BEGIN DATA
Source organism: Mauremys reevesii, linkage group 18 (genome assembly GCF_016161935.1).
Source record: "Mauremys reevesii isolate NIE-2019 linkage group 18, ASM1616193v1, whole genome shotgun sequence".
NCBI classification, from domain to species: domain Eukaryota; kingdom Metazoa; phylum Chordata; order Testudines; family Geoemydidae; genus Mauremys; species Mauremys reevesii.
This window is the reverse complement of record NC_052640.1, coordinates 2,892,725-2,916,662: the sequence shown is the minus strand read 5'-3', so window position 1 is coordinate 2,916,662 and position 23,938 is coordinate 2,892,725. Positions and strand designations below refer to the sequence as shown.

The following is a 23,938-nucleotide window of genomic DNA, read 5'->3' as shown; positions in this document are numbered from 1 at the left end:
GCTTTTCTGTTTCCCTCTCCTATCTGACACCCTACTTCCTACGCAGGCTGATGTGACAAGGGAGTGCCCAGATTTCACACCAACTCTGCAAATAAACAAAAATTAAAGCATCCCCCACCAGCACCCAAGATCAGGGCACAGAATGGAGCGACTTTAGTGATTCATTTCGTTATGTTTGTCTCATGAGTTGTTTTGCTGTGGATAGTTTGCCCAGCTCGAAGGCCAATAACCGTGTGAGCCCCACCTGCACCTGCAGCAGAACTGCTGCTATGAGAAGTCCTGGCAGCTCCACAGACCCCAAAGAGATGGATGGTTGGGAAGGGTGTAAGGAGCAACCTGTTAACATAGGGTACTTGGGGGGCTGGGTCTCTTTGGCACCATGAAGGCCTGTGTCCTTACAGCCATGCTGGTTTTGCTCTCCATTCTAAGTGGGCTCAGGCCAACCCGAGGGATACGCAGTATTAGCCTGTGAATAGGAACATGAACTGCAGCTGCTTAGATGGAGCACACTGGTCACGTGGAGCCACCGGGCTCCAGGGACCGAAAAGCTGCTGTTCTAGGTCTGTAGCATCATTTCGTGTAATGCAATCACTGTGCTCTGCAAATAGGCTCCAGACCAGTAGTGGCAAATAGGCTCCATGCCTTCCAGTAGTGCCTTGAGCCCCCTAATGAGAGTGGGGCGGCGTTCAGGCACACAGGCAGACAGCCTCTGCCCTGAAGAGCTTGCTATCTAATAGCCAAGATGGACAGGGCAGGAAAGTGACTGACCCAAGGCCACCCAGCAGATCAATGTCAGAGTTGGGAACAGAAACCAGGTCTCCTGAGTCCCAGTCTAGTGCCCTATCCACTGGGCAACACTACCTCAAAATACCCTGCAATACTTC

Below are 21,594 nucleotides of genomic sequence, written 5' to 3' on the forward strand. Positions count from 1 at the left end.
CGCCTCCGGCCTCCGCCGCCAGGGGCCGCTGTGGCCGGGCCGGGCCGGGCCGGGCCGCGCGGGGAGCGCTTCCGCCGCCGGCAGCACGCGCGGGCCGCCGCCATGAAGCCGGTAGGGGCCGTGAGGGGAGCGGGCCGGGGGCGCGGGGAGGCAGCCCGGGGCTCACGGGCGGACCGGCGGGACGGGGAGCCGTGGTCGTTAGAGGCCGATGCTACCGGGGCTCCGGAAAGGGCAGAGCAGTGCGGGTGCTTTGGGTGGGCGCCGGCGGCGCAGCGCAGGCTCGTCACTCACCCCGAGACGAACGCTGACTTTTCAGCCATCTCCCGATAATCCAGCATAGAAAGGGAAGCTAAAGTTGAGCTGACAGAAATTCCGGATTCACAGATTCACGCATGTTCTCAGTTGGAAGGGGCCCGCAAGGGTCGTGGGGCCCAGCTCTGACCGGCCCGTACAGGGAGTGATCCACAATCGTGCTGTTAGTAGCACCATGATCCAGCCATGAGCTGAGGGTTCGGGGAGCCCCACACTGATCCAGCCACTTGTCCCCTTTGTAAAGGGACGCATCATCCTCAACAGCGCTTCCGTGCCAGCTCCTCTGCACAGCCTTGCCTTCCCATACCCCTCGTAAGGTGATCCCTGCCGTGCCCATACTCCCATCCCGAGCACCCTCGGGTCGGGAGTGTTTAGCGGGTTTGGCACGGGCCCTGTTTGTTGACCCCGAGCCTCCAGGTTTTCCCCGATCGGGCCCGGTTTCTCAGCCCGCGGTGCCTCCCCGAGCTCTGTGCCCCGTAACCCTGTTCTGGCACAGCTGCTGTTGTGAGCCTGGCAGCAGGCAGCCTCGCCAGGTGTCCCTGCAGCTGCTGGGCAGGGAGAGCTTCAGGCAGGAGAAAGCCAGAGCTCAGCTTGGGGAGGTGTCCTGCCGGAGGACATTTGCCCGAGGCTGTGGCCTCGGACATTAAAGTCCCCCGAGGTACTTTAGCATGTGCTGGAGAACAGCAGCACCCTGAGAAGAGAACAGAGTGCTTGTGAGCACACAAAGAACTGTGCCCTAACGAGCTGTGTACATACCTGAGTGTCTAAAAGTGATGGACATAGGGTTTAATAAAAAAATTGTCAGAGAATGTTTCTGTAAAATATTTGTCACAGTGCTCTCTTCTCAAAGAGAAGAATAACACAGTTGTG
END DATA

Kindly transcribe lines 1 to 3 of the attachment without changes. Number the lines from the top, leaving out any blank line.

Source organism: Mauremys reevesii, linkage group 18 (genome assembly GCF_016161935.1).
Source record: "Mauremys reevesii isolate NIE-2019 linkage group 18, ASM1616193v1, whole genome shotgun sequence".
NCBI classification, from domain to species: domain Eukaryota; kingdom Metazoa; phylum Chordata; order Testudines; family Geoemydidae; genus Mauremys; species Mauremys reevesii.